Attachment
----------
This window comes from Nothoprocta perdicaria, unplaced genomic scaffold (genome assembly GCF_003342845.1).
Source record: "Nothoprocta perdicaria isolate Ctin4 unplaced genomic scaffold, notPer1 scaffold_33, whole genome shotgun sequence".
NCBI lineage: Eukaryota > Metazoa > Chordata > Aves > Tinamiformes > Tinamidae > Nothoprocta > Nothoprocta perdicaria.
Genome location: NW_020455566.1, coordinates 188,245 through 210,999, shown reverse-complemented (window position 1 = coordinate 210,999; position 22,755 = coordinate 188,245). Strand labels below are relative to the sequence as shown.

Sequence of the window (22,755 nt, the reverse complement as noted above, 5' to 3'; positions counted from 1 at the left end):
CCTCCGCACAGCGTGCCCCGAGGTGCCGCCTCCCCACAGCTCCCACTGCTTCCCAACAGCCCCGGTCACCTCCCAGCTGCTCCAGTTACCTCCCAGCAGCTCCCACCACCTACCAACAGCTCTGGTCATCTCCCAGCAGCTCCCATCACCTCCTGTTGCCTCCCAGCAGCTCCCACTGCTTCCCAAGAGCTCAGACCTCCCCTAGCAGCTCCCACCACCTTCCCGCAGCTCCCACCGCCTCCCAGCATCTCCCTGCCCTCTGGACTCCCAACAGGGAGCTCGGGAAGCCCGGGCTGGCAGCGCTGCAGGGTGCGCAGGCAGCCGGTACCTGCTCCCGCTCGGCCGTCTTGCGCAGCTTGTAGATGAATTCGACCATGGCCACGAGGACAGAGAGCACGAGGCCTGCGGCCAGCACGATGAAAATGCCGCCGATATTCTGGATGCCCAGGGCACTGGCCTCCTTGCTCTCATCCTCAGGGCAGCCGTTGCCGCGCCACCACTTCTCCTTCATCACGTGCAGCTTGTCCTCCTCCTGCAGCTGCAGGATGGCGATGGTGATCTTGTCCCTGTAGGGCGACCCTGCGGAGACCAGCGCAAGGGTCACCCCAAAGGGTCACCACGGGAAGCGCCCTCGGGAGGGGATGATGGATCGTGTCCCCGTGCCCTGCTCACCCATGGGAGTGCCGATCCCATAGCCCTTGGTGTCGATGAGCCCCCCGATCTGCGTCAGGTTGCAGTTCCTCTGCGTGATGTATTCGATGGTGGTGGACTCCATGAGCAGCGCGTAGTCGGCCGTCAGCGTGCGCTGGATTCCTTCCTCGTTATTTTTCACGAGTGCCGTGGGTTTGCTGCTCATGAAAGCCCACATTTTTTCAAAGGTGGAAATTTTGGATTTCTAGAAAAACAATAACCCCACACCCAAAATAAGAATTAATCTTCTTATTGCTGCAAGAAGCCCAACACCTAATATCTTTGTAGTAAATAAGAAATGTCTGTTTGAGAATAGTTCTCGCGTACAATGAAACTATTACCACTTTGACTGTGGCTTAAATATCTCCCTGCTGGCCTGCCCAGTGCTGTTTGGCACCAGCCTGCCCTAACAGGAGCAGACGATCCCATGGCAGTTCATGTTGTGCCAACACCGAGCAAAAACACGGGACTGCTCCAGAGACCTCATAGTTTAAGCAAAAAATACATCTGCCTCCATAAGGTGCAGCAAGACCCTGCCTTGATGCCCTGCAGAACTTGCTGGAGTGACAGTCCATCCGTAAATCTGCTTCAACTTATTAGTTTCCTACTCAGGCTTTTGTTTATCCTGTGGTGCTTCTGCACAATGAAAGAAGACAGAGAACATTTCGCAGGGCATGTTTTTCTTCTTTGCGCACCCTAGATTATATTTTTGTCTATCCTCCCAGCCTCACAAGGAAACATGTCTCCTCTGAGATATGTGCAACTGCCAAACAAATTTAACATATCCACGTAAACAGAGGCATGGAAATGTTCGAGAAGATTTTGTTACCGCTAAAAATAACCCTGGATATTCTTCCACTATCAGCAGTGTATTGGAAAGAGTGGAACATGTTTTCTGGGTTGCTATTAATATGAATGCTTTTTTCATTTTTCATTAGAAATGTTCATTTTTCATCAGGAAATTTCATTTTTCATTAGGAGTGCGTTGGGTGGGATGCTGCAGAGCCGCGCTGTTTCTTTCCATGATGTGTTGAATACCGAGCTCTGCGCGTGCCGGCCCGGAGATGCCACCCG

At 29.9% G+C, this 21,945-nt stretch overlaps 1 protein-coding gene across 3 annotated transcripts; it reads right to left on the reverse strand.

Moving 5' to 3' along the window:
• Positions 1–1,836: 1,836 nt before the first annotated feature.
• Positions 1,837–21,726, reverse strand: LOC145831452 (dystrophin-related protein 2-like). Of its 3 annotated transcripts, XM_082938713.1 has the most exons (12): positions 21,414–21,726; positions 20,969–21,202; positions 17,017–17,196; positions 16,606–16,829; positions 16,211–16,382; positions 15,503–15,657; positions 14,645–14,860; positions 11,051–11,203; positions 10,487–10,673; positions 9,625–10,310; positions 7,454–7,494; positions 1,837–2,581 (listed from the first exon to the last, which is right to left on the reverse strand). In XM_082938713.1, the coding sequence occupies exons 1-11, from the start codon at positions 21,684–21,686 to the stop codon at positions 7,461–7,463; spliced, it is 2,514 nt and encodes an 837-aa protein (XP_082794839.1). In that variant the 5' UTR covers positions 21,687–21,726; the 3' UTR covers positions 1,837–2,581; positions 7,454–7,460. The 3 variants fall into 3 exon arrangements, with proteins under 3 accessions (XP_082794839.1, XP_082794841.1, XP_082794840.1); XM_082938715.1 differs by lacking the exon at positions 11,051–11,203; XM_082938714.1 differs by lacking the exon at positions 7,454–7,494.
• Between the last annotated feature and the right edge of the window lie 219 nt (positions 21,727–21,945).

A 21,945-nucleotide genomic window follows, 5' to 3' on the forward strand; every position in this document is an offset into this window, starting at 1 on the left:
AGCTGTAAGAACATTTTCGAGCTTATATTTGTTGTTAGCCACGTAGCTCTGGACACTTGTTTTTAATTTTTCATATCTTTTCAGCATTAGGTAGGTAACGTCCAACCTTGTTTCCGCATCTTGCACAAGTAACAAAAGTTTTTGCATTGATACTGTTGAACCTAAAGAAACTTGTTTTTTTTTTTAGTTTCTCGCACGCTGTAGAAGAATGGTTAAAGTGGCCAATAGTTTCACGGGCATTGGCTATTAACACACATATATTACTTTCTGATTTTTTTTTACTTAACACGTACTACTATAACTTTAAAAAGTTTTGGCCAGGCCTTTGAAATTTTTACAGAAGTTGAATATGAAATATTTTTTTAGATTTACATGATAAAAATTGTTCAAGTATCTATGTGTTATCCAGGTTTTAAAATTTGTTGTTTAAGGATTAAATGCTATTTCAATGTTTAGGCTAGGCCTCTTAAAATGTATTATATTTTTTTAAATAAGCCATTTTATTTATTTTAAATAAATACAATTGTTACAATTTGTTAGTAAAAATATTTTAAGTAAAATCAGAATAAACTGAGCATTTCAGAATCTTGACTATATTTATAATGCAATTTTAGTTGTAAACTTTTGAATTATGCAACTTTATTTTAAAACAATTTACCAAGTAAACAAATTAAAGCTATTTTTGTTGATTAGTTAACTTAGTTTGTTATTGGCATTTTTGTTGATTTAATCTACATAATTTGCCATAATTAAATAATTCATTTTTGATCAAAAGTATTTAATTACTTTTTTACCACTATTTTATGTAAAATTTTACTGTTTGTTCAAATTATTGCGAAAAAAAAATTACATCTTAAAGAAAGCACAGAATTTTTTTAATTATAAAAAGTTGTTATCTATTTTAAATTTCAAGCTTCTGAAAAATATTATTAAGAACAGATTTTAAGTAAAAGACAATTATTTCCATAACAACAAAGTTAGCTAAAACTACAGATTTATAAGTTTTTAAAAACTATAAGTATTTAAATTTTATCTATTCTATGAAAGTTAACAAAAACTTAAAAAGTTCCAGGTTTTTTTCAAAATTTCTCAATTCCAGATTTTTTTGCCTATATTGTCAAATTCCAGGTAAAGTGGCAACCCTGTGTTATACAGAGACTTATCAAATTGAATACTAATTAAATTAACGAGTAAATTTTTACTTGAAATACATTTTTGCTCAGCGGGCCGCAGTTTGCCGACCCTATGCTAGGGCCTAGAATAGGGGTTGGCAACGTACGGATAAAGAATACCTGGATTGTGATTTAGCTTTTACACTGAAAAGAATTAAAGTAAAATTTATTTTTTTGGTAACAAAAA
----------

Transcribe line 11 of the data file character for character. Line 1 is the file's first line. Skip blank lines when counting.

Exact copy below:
• Between the last annotated feature and the right edge of the window lie 219 nt (positions 21,727–21,945).